Ahead of the UK Autumn Budget on Monday, Assistant Trust Manager Migle Virbalaite looks back at the judgement made by the European Court of Justice (CJEU) on the Panayi case and outlines the Exit Tax payment plan proposal.
In a judgement of the Panayi case (Case C-646/15) delivered last year, the CJEU for the first time considered the notion of a trust and acknowledged that trusts, like companies, can enjoy the freedom of establishment under the EU law. Needless to say this was an important and long-awaited ruling for the European trust industry which will strengthen the recognition of trusts across all member states.
The case had even far more significant impact on the UK as its outcome triggered the need for the revision of the country’s domestic capital gains tax legislation. Hence, it is well worth remembering how the dispute arose which subsequently landed on the CJEU’s desk:
In 1992 a Cypriot national Panico Panayi created four trusts while he and his family were still resident in the UK. The original trustees of the trusts were Mr Panayi and a UK-resident professional trustee company, while Mr Panayi’s wife was added as an additional trustee in 2003. In 2004 Mr and Mrs Panayi made plans to return to Cyprus however, before leaving the UK they both resigned as trustees of the trusts and appointed three new Cyprus resident trustees. Following this appointment, the majority of trustees of the trusts were no longer resident in the UK, which prompted the HMRC to assess the UK trustees to tax under section 80 of the Taxation of Chargeable Gains Act 1992 (TCGA). The Act states when the majority of trustees cease to be resident in the UK they are deemed to have disposed of and immediately reacquired the trust assets at market value. The CJEU was requested to clarify whether the taxation of unrealised gains on trust assets upon a trust transferring its place of management to another member state (so-called ‘Exit Tax’) was compatible with the fundamental freedoms of movement under the EU law.
Having confirmed trusts can indeed enjoy the free movement within the European Internal Market, the CJEU held that there was a clear difference in treatment provided for in the UK’s disputed tax legislation of trusts which retained their place of management in the UK and trusts that transferred their place of management to another member state. Evidently, had the newly appointed trustees been UK resident, the trusts in question would have not been subject to the Exit Tax. The difference in treatment was regarded by the Court as discouraging the trustees from transferring the place of management of the trust to another member state and the settlor from appointing the new non-resident trustees, so constituted a restriction on the freedom of establishment.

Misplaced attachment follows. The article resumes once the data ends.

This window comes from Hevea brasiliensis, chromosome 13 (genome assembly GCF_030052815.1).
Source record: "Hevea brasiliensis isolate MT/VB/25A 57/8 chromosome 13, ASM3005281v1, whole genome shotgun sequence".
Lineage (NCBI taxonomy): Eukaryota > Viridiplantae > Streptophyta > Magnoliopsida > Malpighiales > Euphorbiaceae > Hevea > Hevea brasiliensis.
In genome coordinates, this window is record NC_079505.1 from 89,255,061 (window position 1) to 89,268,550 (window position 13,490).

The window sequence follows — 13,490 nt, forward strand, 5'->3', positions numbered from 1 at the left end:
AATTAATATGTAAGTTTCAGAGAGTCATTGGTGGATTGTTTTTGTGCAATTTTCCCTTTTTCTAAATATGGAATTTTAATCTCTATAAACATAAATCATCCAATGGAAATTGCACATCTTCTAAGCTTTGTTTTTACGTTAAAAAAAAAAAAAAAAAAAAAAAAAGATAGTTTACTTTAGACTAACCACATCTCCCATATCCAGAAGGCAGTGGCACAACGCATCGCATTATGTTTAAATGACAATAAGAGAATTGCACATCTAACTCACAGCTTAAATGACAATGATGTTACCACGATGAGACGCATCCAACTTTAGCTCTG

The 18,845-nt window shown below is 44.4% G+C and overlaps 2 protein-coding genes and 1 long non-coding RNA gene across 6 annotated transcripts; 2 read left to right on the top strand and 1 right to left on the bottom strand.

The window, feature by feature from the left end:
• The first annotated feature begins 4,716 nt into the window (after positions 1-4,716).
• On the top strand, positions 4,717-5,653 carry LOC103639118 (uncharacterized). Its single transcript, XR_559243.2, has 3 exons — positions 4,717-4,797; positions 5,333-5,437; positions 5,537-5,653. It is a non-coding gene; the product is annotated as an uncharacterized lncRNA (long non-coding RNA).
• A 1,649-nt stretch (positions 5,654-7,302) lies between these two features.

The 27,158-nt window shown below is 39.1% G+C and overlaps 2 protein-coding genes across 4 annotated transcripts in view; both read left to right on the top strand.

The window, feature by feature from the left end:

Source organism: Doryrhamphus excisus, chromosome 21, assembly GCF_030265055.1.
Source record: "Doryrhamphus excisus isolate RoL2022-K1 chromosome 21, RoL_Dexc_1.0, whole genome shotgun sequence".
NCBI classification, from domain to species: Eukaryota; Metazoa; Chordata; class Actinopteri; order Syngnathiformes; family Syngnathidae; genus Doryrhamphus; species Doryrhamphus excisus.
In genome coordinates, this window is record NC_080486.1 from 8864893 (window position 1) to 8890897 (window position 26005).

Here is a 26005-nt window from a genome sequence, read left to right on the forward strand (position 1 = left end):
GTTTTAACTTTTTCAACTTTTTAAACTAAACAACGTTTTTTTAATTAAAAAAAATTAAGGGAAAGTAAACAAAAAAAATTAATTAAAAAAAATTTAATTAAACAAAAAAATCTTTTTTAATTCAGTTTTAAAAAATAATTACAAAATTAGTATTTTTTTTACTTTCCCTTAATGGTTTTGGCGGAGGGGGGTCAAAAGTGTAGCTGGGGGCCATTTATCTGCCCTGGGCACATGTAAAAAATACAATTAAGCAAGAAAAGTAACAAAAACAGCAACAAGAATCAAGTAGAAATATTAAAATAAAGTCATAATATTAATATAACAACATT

Nevertheless, the CJEU did not say that member states are not permitted to tax gains which have arisen within their territory prior to a migration of a trust. On the contrary, it affirmed the restriction on the freedom of establishment could be justified on grounds related to the preservation of a balanced allocation of powers of taxation between the member states. It was held, though, that the UK’s legislation went beyond what was necessary to achieve the objective of preserving the country’s taxing rights. More specifically, it was a requirement for immediate payment of Exit Tax imposed by section 80 of the TCGA which was considered disproportionate and lead to the court’s conclusion the restriction was unjustified. In other words, had there been a provision allowing the trustees to defer the tax payment, the UK’s tax legislation may have passed the proportionality test.
The deficiencies of the UK’s Exit Tax regime outlined by the CJEU in the Panayi case were addressed in the draft Finance Bill 2018-2019 published on 6 July 2018. Among a number of significant measures suggested in the draft bill which is subject to confirmation at the Autumn Budget due to be delivered on Monday, 29 October 2018, the UK Government put forward a proposal for a payment plan of the Exit Tax which the trustee is liable to pay by virtue of section 80 of the TCGA. If approved, the measure will allow the trustees to enter into an Exit Tax payment plan for payment of an exit charge over six equal annual instalments provided immediately after the trustees of the trust cease to be resident in the UK, those trustees ‘become resident in another EEA’ and ‘use the asset or assets for an economically significant activity carried on there’* .
The imposition of the proposed option to defer the Exit Tax payment shall ensure compatibility of the UK’s tax provisions with the freedom of establishment. It also goes in line with the Brexit Withdrawal Bill which provides for the supremacy of the EU law over the pre-exit domestic legislation.
The draft Finance Bill indicates the said measure will not be applied retrospectively, and shall take effect only when the Exit Tax is triggered on or after 6 April 2019. Which begs a question: will the trustees incur a tax liability upon transferring the place of management of the trust to another member state before this date? The principle of primacy of the EU law states when there is a conflict between the EU law and the law of a member state, the latter is dis-applied. Based on this consideration, one may anticipate that no exit charge will occur if the appointment of non-UK resident trustees takes place before the 6 April next year. Whether or not this is the stance the HMRC is going to take, we shall see shortly.
This article is for information purposes only and is intended as general commentary, it should not be relied on in any way. PraxisIFM does not give tax advice, which should in all cases be sought from appropriately qualified professional advisors.
* Draft Finance Bill 2018-2019, Schedule 15, Provision 3